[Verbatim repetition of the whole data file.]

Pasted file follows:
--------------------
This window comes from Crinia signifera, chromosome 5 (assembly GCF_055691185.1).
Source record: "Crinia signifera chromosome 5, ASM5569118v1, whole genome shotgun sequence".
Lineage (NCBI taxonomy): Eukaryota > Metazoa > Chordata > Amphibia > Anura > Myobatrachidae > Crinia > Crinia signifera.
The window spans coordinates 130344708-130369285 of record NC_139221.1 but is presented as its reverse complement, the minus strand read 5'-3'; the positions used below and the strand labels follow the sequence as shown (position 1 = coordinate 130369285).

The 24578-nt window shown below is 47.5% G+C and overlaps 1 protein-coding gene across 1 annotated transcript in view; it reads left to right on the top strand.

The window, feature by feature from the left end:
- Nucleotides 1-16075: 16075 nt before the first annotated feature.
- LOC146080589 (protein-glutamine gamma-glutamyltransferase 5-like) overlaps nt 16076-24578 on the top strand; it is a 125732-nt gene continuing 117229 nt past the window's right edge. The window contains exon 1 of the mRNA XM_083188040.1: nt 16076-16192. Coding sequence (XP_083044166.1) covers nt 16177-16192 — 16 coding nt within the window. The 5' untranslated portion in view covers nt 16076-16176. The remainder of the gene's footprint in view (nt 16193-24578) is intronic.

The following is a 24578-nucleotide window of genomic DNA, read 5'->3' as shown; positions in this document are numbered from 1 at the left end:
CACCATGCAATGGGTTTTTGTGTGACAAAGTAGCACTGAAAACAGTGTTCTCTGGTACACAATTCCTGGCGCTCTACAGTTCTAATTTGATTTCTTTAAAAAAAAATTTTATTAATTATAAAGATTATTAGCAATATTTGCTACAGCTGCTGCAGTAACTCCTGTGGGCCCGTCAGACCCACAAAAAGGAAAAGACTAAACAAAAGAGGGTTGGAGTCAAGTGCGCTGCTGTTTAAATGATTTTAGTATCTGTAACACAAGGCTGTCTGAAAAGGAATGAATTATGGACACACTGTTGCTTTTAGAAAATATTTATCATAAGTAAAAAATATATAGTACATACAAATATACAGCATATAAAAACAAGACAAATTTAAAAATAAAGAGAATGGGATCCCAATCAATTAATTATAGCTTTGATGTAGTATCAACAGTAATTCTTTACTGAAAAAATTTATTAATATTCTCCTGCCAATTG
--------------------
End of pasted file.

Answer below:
This window comes from Crinia signifera, chromosome 5 (assembly GCF_055691185.1).
Source record: "Crinia signifera chromosome 5, ASM5569118v1, whole genome shotgun sequence".
Lineage (NCBI taxonomy): Eukaryota > Metazoa > Chordata > Amphibia > Anura > Myobatrachidae > Crinia > Crinia signifera.
The window spans coordinates 130344708-130369285 of record NC_139221.1 but is presented as its reverse complement, the minus strand read 5'-3'; the positions used below and the strand labels follow the sequence as shown (position 1 = coordinate 130369285).

The 24578-nt window shown below is 47.5% G+C and overlaps 1 protein-coding gene across 1 annotated transcript in view; it reads left to right on the top strand.

The window, feature by feature from the left end:
- Nucleotides 1-16075: 16075 nt before the first annotated feature.
- LOC146080589 (protein-glutamine gamma-glutamyltransferase 5-like) overlaps nt 16076-24578 on the top strand; it is a 125732-nt gene continuing 117229 nt past the window's right edge. The window contains exon 1 of the mRNA XM_083188040.1: nt 16076-16192. Coding sequence (XP_083044166.1) covers nt 16177-16192 — 16 coding nt within the window. The 5' untranslated portion in view covers nt 16076-16176. The remainder of the gene's footprint in view (nt 16193-24578) is intronic.

The following is a 24578-nucleotide window of genomic DNA, read 5'->3' as shown; positions in this document are numbered from 1 at the left end:
CACCATGCAATGGGTTTTTGTGTGACAAAGTAGCACTGAAAACAGTGTTCTCTGGTACACAATTCCTGGCGCTCTACAGTTCTAATTTGATTTCTTTAAAAAAAAATTTTATTAATTATAAAGATTATTAGCAATATTTGCTACAGCTGCTGCAGTAACTCCTGTGGGCCCGTCAGACCCACAAAAAGGAAAAGACTAAACAAAAGAGGGTTGGAGTCAAGTGCGCTGCTGTTTAAATGATTTTAGTATCTGTAACACAAGGCTGTCTGAAAAGGAATGAATTATGGACACACTGTTGCTTTTAGAAAATATTTATCATAAGTAAAAAATATATAGTACATACAAATATACAGCATATAAAAACAAGACAAATTTAAAAATAAAGAGAATGGGATCCCAATCAATTAATTATAGCTTTGATGTAGTATCAACAGTAATTCTTTACTGAAAAAATTTATTAATATTCTCCTGCCAATTG